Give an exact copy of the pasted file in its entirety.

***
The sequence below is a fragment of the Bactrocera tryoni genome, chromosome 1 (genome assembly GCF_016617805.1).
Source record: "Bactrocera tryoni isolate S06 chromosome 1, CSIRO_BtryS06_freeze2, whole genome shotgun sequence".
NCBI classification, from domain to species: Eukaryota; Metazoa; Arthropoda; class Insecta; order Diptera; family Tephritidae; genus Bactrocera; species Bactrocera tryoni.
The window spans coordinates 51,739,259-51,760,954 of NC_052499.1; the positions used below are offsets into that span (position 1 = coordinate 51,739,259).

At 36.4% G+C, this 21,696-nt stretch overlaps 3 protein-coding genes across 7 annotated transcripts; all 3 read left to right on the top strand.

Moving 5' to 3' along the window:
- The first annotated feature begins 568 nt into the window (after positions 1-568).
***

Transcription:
The sequence below is a fragment of the Bactrocera tryoni genome, chromosome 1 (genome assembly GCF_016617805.1).
Source record: "Bactrocera tryoni isolate S06 chromosome 1, CSIRO_BtryS06_freeze2, whole genome shotgun sequence".
NCBI classification, from domain to species: Eukaryota; Metazoa; Arthropoda; class Insecta; order Diptera; family Tephritidae; genus Bactrocera; species Bactrocera tryoni.
The window spans coordinates 51,739,259-51,760,954 of NC_052499.1; the positions used below are offsets into that span (position 1 = coordinate 51,739,259).

At 36.4% G+C, this 21,696-nt stretch overlaps 3 protein-coding genes across 7 annotated transcripts; all 3 read left to right on the top strand.

Moving 5' to 3' along the window:
- The first annotated feature begins 568 nt into the window (after positions 1-568).